Spider webs are architectural marvels. Their silks are similar in tensile strength to alloy steel. Their adhesive properties adjust to movements of prey ensnared in them. Yet they are, for many of the spiders that weave them, edible.
And spider webs, it turns out, may be one more thing, too: actually attractive to the very prey they're meant to lure. New research suggests that the webs may be effective at their primary jobs -- catching prey for the creatures that wove them -- not only because of their stickiness, and not only because of their strength, and not only because of their unique shape ... but also because of their responsiveness to electricity itself.
Yes. According to the research, the webs and positively charged objects -- like, say, insects flying by -- seem to be attracted to each other. Electrically attracted to each other. Unavoidably attracted to each other. Insects' wings, after all, don't simply keep their owners in the air as they're flapping; they also, in the process, generate electrical charge. Honeybees can generate enough charge -- up to 200 volts -- to detach pollen from flowers. And spider webs may take advantage of that in a way that is both evolutionarily ingenious and totally insidious at the same time, capturing prey by essentially sucking their victims in. Talk about animal magnetism.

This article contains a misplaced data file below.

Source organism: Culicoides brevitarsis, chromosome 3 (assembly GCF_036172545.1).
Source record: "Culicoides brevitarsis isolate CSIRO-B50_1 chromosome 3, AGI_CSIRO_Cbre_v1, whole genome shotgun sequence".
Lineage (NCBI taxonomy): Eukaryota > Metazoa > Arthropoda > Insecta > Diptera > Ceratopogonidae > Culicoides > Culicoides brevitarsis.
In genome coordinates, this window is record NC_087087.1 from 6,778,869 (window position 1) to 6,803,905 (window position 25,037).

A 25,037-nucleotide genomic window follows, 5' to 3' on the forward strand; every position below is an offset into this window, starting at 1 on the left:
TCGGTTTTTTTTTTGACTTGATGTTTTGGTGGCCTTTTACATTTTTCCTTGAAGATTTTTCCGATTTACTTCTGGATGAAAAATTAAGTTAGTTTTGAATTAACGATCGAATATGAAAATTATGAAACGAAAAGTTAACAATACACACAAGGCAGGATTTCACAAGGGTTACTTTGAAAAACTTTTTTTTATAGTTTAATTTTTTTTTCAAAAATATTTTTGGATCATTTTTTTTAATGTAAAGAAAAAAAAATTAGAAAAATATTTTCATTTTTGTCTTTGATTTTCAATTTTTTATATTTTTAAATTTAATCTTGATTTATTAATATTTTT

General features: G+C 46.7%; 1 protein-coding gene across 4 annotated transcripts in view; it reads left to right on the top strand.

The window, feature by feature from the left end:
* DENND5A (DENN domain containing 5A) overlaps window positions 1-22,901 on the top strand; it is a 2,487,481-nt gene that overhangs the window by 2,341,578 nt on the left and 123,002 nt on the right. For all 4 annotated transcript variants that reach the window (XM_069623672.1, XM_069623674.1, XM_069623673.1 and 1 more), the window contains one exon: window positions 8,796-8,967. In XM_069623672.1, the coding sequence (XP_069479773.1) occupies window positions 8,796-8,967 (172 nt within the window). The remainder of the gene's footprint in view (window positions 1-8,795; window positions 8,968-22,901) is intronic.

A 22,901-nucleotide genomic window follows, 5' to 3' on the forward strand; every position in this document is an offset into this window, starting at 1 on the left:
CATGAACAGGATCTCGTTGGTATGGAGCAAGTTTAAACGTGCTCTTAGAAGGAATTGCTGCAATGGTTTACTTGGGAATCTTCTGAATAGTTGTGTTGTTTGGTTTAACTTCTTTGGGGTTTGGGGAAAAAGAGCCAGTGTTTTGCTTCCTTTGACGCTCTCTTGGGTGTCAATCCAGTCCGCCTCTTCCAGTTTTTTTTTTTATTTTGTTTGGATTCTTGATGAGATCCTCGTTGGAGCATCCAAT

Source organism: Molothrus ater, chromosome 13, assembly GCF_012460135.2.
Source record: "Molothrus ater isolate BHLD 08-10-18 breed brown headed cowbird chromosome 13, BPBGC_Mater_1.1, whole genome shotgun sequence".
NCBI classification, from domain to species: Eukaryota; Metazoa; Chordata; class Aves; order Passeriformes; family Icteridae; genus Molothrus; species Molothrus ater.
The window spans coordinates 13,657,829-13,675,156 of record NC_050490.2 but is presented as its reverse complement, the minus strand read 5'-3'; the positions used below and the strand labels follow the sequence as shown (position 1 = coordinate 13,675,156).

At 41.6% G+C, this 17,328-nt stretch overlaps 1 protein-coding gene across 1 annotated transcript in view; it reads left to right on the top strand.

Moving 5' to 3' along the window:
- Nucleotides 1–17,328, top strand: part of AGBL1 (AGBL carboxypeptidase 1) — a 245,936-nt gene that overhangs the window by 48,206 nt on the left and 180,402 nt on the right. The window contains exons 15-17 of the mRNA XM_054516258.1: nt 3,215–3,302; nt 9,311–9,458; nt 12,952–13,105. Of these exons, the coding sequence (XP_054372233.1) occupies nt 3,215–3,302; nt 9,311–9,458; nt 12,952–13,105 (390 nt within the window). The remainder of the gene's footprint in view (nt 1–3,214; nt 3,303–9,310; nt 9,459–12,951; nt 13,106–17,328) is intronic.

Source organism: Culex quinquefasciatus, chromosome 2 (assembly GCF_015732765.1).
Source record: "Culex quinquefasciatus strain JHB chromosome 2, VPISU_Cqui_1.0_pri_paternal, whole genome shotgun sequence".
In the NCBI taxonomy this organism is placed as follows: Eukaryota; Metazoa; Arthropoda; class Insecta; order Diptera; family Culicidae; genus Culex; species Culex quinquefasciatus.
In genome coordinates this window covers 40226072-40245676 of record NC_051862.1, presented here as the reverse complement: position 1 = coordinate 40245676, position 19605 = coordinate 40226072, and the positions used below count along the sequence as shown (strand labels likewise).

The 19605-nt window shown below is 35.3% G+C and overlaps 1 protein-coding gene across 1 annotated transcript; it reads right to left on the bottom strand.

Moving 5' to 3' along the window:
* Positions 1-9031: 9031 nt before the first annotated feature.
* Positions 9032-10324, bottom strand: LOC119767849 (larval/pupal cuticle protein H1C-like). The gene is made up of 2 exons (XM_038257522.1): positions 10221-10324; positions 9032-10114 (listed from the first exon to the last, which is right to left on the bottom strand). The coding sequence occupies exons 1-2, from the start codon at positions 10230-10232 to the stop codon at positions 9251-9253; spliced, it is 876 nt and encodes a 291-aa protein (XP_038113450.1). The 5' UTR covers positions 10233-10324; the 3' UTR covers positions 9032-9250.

The study, conducted by U.C. Berkeley's Victor Manuel Ortega-Jimenez and Robert Dudley and published in the journal Scientific Reports, tested webs' responsiveness to, in particular, the electrostatic charges of insects and water droplets. Their research, the authors note, builds on previous work that has documented webs' deformations in response to prey. We know, or think we know, that spider webs shift their shapes in order to capture that prey; the question is how they do it.